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• Action and performing groups – carry out time limited performances to an audience (for example,
fire fighters, nurses, musicians).
• Advisory groups – work outside of but in parallel with the production
Chapter Case Studies
Case Study 4.1: IBM Endicott
Walker (1950) described a job enlargement scenario in IBM Endicott. This was said to increase production rate
and quality (supposedly via increased job satisfaction). This case study was critical to illustrating the
interconnectedness of job content (including technological factors), ‘intrinsic’ reward and productivity, within
the human resources tradition. It is also important to note that, in this instance, the culture of IBM Endicott
was conducive to the job enlargement programme, indicating the need to recognize the role of wider factors in
the job content/job satisfaction/output equation (Hollway, 1991: 100).
Case Study 4.2: The Longwall Method of Coal Getting
Trist and Bamforth’s (1951) seminal study of a coal mine as a ‘socio-technical system’ launched the concept of
the autonomous workgroup. The study looks at the implications for miners in a Durham colliery of a new
method of goal getting (the Longwall method). This new method created many problems, including reduced
worker cooperation and trust between workers on different shifts, higher levels of ill-health and productivity
deficits. This was attributed to the decease imposed by change in worker and workgroup autonomy, de-skilling,
and curtailed opportunities for communication by creating greater temporal and spatial distance between
workers and created a new intermediate social structure with high task and remuneration interdependence but
no social integration. Trist and Bamforth (1951) called for those involved in organizational restructuring to see
how changes to technical systems (machinery, work layout) can have a profound unanticipated effect on the
social system. They recommend that companies strive for maximal congruency of task and social work
structures (in this case ensuring that task interdependence operates chiefly within rather than across shifts) and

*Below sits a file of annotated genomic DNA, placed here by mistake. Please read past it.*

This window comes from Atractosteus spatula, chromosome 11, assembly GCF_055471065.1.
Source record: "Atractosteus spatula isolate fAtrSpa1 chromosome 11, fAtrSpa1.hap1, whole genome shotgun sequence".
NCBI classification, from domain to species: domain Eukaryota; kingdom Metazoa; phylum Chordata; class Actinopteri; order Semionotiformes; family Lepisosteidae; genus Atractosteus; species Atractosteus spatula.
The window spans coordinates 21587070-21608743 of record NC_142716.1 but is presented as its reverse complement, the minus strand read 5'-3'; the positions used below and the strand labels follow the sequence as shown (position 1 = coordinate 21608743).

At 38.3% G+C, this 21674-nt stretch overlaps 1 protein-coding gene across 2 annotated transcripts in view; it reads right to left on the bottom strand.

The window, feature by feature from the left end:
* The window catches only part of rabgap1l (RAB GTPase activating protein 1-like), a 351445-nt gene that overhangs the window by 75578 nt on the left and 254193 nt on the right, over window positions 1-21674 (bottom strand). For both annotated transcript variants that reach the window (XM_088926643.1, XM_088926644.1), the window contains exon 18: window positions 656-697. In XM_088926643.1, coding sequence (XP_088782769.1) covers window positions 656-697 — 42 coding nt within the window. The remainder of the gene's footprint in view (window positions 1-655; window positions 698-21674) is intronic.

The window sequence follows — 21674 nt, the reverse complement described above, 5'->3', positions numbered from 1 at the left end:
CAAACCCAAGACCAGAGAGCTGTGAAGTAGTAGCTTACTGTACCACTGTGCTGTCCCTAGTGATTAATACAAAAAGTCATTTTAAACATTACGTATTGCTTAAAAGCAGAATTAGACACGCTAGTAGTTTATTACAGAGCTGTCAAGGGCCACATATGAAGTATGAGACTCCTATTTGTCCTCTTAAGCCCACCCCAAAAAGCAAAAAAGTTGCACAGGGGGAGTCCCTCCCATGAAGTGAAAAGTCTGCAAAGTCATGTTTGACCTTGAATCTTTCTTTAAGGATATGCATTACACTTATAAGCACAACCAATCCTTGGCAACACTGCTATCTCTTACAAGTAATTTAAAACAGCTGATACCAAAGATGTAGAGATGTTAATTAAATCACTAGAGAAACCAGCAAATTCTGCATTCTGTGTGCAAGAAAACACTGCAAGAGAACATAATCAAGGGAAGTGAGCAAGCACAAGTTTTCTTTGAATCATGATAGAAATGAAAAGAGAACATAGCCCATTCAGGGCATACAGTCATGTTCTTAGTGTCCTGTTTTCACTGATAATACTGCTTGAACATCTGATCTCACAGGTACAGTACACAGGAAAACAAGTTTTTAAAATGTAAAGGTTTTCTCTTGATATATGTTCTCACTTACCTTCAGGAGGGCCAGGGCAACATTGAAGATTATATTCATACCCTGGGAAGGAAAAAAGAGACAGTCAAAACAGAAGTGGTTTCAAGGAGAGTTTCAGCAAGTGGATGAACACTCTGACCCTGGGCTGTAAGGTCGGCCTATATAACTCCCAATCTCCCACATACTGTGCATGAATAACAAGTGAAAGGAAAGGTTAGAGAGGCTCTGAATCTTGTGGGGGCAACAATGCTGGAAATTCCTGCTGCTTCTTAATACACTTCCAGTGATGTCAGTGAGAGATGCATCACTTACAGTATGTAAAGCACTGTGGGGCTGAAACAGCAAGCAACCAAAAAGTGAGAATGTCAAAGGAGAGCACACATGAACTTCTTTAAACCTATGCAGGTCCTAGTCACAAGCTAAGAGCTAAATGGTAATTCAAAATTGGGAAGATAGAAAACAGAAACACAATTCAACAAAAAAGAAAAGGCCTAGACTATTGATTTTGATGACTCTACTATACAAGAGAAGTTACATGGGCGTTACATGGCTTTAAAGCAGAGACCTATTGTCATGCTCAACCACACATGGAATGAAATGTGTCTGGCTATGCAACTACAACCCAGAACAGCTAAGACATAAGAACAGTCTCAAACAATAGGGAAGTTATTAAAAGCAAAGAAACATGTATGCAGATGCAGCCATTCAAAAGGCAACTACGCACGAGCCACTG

preserve or introduce ‘responsible autonomy’, job rotation, flexibility and meaningful whole-tasks to small
workgroups. When ‘group production’ was introduced into this system, the problems described earlier were
solved. From this and other work, Trist and colleagues went on to formulate socio-technical systems (STS)
theory (Emery & Trist, 1969).
Whilst STS theory addressed itself mainly to the problem of introducing new technologies to a social system
without addressing the human dimension, its legacy is now more firmly associated with the concept of an
autonomous workgroup as a panacea work design solution for the manufacturing sector. Many European
companies took up this panacea promise in the 1960s and 1970s as a means of addressing problems of high
absenteeism, strikes and sabotage, low product quality and coordination difficulties rife in the manufacturing
sector at the time (Den Hertog, 1977).
Case Study 4.3: Leadership in the National Health Service
Recently, various high profile media cases have raised the salience of the leadership issue in the UK National
Health Service (NHS) in the public mind. Examples where lack of effective leadership (and the lack of inter-
professional collaboration or teamwork) has been an explanation for inadequate (‘fragmented’) health care
practice include the public inquiry into cardiac surgery at Bristol Royal Infirmary (www.Bristol-
inquiry.org.uk/final_report, HMSO 2001), and the death of Victoria Climbié (Department of Health, 2003).
Such cases, coupled with the reality of inter-agency health care, have created an unprecedented increase in
organizational complexity, making inter-professional collaboration a contemporary health care imperative. As
Griffiths (2003: 144) notes, ‘interface issues are likely to assume increasing strategic importance over the next
few years and the boundaries between primary, secondary care, health and social care and treatment and
prevention will demand closest attention’.